I have a routing configuration whose intention is to route all traffic through a tunnel (utun3) into an openvpn client which then connects to the openvpn server ( via my physical interface (en0).

What I want to do is route certain applications directly via the physical interface (en0) instead of through the tunnel (utun3). Currently, the routing pair 0/1 and 128.0/1 is forcing all internet traffic through the tunnel.

What I had imagined is that if I were to send traffic to an internet address from an application that binds its outgoing address on the physical interface (ie., then this traffic will route through the remaining default route for that address' interface (en0). Unfortunately, the operating system simply fails to route these packets instead:

$ ping          # or mtr
PING ( 56 data bytes
64 bytes from icmp_seq=0 ttl=55 time=40.835 ms

$ ping -b utun3 # or mtr -a
PING ( 56 data bytes
64 bytes from icmp_seq=0 ttl=55 time=42.036 ms

$ ping -b en0   # or mtr -a
PING ( 56 data bytes
ping: sendto: No route to host

Is there something I can do to ensure that packets sent with an outgoing address that is incompatible with the overriding route 0/1, 128.0/1 to instead use the compatible default route? If not, is there some other means of configuring the routing table that might serve the purpose of routing through en0 for specific applications but routing through utun3 "by default"? If there is no such method with respect to routing, can you recommend any software solutions for doing application-specific routing or ignoring the routing table? For my case, ideally the software should run on macOS.

I have the following interfaces:

    ether 60:03:08:8b:96:88
    inet6 fe80::1c29:1e13:e8ba:fd3%en0 prefixlen 64 secured scopeid 0x5
    inet netmask 0xffffff00 broadcast
    nd6 options=201<PERFORMNUD,DAD>
    media: autoselect
    status: active
utun3: flags=8051<UP,POINTOPOINT,RUNNING,MULTICAST> mtu 1500
    inet --> netmask 0xfffffc00

I have the following in my routing table:

default             UGSc            0        0     en0           0:24:36:a0:86:a5   UHLWIir         4      106     en0           UGSc            1        0     en0

0/1               UGSc          101        2   utun3
128.0/1           UGSc           12        0   utun3
10.12.44/22        UGSc            1        0   utun3        UH              3      170   utun3

1 Answer 1


Linux routing is VERY versatile, and there are many ways of doing what you want. But you will rise the complexity of the setup (read: it will get harder to troubleshoot when/if you get a problem)

The easiest way, in my opinion, is by using a rule to implement routing based on source of packets. (Sometimes called policy based routing, by cisco anyway)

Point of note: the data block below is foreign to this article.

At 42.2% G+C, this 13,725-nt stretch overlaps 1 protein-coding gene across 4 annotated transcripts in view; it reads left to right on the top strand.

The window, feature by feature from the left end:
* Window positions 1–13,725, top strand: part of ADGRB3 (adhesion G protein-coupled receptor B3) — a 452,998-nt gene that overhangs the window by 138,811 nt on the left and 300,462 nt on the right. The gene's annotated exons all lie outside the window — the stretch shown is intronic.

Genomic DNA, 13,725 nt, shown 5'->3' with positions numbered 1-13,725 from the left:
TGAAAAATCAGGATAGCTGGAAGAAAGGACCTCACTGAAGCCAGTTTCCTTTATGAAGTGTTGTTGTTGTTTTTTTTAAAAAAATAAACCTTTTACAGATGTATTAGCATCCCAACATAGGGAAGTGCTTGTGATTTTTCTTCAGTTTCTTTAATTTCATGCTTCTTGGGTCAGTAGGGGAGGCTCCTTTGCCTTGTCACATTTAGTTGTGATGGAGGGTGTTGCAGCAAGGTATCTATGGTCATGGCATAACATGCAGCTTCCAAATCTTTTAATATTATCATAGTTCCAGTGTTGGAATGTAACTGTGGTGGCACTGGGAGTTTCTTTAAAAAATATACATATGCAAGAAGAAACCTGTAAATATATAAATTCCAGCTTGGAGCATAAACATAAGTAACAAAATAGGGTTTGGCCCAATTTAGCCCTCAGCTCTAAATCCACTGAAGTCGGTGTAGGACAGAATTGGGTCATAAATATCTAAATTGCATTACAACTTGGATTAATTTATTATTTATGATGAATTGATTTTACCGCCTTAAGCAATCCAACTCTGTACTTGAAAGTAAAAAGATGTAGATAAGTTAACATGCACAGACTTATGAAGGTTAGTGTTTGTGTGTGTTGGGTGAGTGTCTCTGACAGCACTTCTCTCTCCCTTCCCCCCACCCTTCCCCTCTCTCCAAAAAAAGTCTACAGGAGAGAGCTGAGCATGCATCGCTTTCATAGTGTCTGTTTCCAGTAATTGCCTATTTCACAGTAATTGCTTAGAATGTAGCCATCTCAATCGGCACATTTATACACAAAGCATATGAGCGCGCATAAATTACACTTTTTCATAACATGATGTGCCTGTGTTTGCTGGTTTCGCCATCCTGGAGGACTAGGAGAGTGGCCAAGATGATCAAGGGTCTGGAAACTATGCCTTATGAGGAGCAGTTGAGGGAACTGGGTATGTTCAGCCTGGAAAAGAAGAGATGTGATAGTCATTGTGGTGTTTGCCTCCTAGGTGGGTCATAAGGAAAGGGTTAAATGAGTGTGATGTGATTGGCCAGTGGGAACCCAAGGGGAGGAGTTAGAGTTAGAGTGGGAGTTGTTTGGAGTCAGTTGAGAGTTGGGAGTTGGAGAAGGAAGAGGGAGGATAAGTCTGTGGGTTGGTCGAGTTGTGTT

Linux supports multiple route tables, and it's easy to add custom tables (read iproute2 manual)

Then, it supports rules to direct "route searching" to different tables based on priority and criteria. Rule criterium can be source address. By default there are 3 tables: local, main and default. You can:

1-create a new table, say "direct"

    echo "100 direct" >> /etc/iproute2/rt_tables

2-add a default route to that table via en0

    ip route add default dev en0 table direct

3-add a new rule with, e.g., priority 1000 to use table direct for traffic originating in

    ip rule add from lookup direct

Now, the issue is that MacOS is not linux and I came to know that your issue is in MacOS, which I'm not very versed on. Nevertheless, it seems doable. Current MacOS comes with PF, a firewall ported from OpenBSD aparently at its version 4.5 stage. This firewall is able to modify -at the kernel level- the routing based on rules (on top of doing a lot of other things). You specify this using a route-to keyword in rules. Rules are usually specified in anchors which contain pieces of configuration. PF comes disabled by default, so you will need to enable it too. You could:

1- Create a new anchor config file /etc/pf.anchors/pbr.conf with:

     pass out on utun3 route-to (en0 from utun3 to any

that will redirect outgoing traffic through utun3 to en0 if the source was an utun3 address.

2- Add this anchor to the pf config editing /etc/pf.conf and putting

    anchor "pbr.rules"
    load anchor "pbr.rules" from "/etc/pf.anchors/pbr.rules"

3- Enable PF somehow, to do testing you can use pfctl -E and afterwards you can use pfctl -F all -f /etc/pf.conf to reload the configuration if needed.

Look Run command on startup / login (Mac OS X)

  • I've just noticed that you marked this with "macos". I suspect BSD has some way of doing the same but I'm not sure now. I'll add some info if I found out. Mar 15, 2018 at 9:57
  • Yes, sorry, I didn't fully realize just how far the routing mechanism is cross platform between *nix.
    – lhunath
    Mar 15, 2018 at 21:25
  • No problem, it got me hooked to see how/if it can be done. It looks promising, using pf. Will update as soon as I find out... Mar 16, 2018 at 0:00
  • It seems to be doable, and I tried with a simple setup and it works. You need to use pf. Once enabled, you can set rules to force routing of traffic with some conditions on especific interfaces. In particular, you can set a rule like: pass out on utun3 route-to (en0 ) from utun3 to any That should force your originated traffic to en0. Mar 17, 2018 at 0:46

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